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bring up

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verb (tr, adverb)

to care for and train (a child); rearwe had been brought up to go to church
to raise (a subject) for discussion; mention
to vomit (food)
(foll by against) to cause (a person) to face or confront
(foll by to) to cause (something) to be of a required standard

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Question 1 of 12
On the farm, the feed for chicks is significantly different from the roosters’; ______ not even comparable.
Collins English Dictionary - Complete & Unabridged 2012 Digital Edition © William Collins Sons & Co. Ltd. 1979, 1986 © HarperCollins Publishers 1998, 2000, 2003, 2005, 2006, 2007, 2009, 2012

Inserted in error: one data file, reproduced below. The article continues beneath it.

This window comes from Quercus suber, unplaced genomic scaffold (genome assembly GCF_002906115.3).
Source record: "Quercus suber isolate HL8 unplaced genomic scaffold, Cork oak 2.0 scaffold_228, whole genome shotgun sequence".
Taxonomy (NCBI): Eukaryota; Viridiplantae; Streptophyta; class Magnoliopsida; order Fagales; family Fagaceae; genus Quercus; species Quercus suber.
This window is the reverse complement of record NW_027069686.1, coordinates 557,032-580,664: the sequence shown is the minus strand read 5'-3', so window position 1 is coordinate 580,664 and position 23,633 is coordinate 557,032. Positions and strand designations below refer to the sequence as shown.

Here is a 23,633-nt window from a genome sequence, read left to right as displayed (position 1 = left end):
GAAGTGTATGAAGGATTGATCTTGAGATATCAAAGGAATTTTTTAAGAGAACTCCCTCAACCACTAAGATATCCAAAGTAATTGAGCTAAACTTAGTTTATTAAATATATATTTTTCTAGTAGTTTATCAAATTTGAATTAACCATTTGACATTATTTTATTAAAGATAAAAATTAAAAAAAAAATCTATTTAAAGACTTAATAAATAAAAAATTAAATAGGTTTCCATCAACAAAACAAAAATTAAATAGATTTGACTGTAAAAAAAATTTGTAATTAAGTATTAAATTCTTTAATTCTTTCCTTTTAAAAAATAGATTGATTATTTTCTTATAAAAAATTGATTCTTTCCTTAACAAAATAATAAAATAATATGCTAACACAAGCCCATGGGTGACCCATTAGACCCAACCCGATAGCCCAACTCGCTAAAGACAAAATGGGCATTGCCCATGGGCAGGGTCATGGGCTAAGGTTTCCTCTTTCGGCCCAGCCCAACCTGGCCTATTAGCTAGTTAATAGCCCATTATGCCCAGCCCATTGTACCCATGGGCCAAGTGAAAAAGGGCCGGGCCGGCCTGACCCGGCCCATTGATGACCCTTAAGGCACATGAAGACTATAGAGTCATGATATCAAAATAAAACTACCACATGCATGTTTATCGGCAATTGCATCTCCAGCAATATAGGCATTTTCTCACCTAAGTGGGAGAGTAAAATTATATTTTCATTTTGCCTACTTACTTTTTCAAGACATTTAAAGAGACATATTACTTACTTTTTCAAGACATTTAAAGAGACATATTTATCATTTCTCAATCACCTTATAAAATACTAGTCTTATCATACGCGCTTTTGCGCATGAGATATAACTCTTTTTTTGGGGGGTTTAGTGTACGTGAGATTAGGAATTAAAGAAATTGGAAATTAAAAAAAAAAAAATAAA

Idioms and Phrases with bring up

bring up

1

Raise from childhood, rear. For example, Bringing up children is both difficult and rewarding. [Late 1400s]

2

Introduce into discussion, mention, as in Let's not bring up the cost right now. [Second half of 1800s]

3

Vomit, as in She still felt sick but couldn't bring up anything. This usage was first recorded in Daniel Defoe's Robinson Crusoe (1719).

The American Heritage® Idioms Dictionary Copyright © 2002, 2001, 1995 by Houghton Mifflin Harcourt Publishing Company. Published by Houghton Mifflin Harcourt Publishing Company.
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